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Daniel in the Skeptics Den

Posted by: David Carroll

I should have known it but I was amazed at how much criticism there is of the book of Daniel regarding its authenticity. Skeptical critics gone to great effort to discredit Daniel. Why is this? The higher critics using textual analysis say that Daniel must have been written after the desecration of the temple in 167 B.C. when Antiochus Epiphanes entered the Temple in Jerusalem, erected a altar to Zeus and sacrificed a pig on it. This event was so accurately described in the book of Daniel that the critics say it must have been written by a eye witness to the event. Notice the assumption here, because the prophecy is accurate it must not have been written earlier. The implication is that the critic is working from the position of unbelief in the supernatural. The reason Daniel is so attacked is because of the miracles and prophecies it describes. A liberal critic does not believe in such things and must therefore explain it away.

It turns out that Daniel is the most authenticated book in the Bible. The book of Daniel was in trade three centuries before Christ in the Septuagint. Ezekiel a contemporary of Daniel wrote about him three different times. The Qumran scrolls contain this book proving it was around well before the defilement of temple occurred. Later in this series, I'll look into how this event has both a near fulfillment in 167 BC and also a far away fulfillment during the tribulation period. In the meantime however, clearly Daniel was a prophetic book explained only by a supernatural knowledge of the future.

But the most convincing evidence for me is that Jesus quoted from this book three times and attributed authorship to Daniel. So if you believe Jesus, you have no problem believing the book of Daniel. Of course if you don't believe in Jesus, well, the authorship of Daniel is not your biggest problem. Speaking of Daniel being quoted by Jesus, it turns out that every chapter of Daniel is referred to or quoted somewhere in the New Testament and every New Testament writer makes use of Daniel's prophecies. Daniel is truly an important book.


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Pete Righter wrote:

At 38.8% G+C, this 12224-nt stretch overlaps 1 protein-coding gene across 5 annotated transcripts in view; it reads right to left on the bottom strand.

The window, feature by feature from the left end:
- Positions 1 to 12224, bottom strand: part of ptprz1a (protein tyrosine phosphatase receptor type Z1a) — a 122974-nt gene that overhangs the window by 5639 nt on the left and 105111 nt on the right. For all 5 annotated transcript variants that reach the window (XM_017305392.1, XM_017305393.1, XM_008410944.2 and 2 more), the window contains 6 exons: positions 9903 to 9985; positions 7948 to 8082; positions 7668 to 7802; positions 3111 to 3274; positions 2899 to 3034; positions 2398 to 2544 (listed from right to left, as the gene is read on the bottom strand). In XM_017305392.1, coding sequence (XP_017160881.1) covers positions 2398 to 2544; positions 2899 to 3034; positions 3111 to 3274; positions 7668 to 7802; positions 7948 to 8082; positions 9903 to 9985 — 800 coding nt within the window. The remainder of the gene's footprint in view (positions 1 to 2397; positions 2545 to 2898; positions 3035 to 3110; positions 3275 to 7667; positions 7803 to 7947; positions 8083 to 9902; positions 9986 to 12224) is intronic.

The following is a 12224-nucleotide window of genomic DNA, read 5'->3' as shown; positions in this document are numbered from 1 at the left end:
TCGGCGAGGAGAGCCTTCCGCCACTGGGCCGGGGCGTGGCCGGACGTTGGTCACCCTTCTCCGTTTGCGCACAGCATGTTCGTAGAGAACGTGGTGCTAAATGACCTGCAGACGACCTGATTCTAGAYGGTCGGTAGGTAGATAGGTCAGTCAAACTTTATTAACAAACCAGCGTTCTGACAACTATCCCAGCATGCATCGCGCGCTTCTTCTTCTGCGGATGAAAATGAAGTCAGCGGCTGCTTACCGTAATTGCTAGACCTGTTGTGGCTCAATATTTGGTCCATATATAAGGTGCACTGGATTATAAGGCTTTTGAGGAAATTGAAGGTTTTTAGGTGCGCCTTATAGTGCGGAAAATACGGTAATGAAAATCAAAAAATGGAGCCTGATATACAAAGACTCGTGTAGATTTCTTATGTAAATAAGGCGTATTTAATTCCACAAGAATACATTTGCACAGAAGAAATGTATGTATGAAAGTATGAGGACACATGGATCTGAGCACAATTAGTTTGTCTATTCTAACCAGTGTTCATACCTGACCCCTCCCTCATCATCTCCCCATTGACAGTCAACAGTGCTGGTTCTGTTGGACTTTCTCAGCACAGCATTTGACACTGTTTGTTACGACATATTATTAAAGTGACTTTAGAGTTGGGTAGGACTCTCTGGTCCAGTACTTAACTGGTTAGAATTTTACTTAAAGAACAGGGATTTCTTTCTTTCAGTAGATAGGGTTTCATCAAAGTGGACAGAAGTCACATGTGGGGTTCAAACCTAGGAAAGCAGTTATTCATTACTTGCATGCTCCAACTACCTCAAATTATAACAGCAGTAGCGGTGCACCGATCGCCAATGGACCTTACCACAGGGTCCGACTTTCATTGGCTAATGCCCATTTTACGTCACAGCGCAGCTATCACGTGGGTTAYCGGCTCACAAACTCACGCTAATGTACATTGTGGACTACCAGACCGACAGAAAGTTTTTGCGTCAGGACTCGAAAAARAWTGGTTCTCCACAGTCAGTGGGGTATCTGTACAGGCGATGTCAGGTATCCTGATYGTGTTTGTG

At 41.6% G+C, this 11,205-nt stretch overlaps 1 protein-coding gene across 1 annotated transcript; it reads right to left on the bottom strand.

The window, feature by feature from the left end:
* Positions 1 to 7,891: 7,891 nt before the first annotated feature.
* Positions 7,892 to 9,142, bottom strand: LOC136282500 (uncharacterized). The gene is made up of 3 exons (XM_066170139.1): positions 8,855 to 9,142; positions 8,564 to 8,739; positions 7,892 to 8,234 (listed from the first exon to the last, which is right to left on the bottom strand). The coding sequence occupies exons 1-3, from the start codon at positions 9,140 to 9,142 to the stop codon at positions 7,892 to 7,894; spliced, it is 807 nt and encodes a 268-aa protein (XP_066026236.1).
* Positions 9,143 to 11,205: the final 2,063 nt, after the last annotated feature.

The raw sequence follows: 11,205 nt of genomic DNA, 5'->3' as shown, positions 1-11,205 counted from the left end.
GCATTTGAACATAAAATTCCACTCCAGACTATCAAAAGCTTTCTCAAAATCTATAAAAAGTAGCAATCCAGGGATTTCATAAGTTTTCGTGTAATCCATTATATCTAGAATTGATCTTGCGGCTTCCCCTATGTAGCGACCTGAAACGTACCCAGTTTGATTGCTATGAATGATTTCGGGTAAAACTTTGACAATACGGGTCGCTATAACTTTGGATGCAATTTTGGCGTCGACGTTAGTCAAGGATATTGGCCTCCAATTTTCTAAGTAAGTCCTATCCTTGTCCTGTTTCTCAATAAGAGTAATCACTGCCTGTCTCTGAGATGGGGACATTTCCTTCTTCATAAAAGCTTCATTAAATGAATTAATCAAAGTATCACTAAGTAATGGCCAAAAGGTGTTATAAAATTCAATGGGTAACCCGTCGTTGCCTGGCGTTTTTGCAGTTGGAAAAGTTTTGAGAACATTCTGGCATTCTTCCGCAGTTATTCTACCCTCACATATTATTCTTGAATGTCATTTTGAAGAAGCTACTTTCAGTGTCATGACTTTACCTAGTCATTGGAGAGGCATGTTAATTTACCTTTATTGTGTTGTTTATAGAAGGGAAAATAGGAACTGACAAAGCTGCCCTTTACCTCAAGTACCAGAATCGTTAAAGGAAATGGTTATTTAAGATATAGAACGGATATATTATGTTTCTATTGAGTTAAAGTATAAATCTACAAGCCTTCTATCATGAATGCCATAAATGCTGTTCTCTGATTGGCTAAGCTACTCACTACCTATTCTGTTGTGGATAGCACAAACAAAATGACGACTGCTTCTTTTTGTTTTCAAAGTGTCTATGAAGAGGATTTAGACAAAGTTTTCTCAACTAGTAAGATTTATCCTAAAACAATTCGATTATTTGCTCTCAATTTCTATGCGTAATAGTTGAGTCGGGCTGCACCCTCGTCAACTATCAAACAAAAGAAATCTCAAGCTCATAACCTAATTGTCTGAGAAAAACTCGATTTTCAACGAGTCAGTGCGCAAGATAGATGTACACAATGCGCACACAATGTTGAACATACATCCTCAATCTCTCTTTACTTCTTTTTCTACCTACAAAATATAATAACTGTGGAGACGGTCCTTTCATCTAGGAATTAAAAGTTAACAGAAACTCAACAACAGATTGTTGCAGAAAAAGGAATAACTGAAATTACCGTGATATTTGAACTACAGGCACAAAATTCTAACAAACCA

Here's some more information on Daniel:

Book of Daniel

Was the Book of Daniel originally in the Prophetic Section of the Tenakh?

“The Book of Daniel would not be out of place in the prophetic section, Joshua, Judges and Kinds are included in the Prophets, and the translators of the Septuagint version of the Jewish Scriptures placed Daniel there also.” Joseph D. Wilson, “Did Daniel Write Daniel,” page 84.

“…the present position of the Book (of Daniel) in the Hebrew Canon is not its original position. We have it on the authority of the Jewish historian Josephus that at the close of the first century A.D. the Canon of the Old Testament books was differently arranged from that which is presently accepted among the Jews; and it is also evident from the writings of the Early Fathers that a change must have been made in the arrangement of the Jewish Canon between the middle of the third and the end of the fourth century A.D.” - Charles Boutflower, “In and Around the Book of Daniel,” pages 276-277.

Josephus in Contra Apionem 1:8 writes, “We have but twenty-two (books) containing the history of all time, books that are justly believed in; and of these, five are the books of Moses, which comprise the laws and earliest traditions from the creation of mankind down to his death. From the death of Moses to the reign of Artaxerxes, King of Persia, successor of Xerxes, the prophets who succeeded Moses wrote the history of the events that occurred in their own time, in thirteen books. The remaining four documents comprise hymns to God and the practical precepts to men.”

Daniel was included in those 13 books.

Professor R.D. Wilson states: “All the direct evidence, then, that precedes the year 200 A.D., supports the view that Daniel was in the earliest times among the Prophets…..Thus Origen, at A.D. 250, and Jerome, at A.D. 400, both of whom were taught by Jewish Rabbis and claim to have gathered their information from Jewish sources, put Daniel among the Prophets and separate the strictly prophetical books from those which are more properly called historical.” R. D. Wilson, “Studies in the Book of Daniel,” page 49.

One other important distinction should be noted was that Daniel was not a Prophet in the classical sense associated with Isaiah, Amos, and Jeremiah – the classical sense meaning a prophet who’s sole function was operating as a spiritual mediator between God and a theocratic community (Israel). Daniel had a gift of prophecy, but it was not his appointed office per se. Those books of the Prophets contained prophets whose main calling was to be a Prophet / Mediator to the people. Daniel was chiefly an administrator over the affairs of the Babylonian government, although he did also have a prophetic gift. And whereas the Torah also was not contained in the Prophetic Books, no one seriously denies that Moses was also considered a Prophet. Likewise, Daniel.

When was Daniel Written?

Trebor and the theo-libs says the 2nd Century B.C.

Alexander the Great and Daniel

JOSEPHUS [Antiquities, 11.8.5] mentions that Alexander the Great had designed to punish the Jews for their fidelity to Darius, but that Jaddua (332 B.C.), the high priest, met him at the head of a procession and averted his wrath by showing him Daniel's prophecy that a Grecian monarch should overthrow Persia. Certain it is, Alexander favored the Jews, and JOSEPHUS' statement gives an explanation of the fact; at least it shows that the Jews in JOSEPHUS' days believed that Daniel was extant in Alexander's days, long before the Maccabees.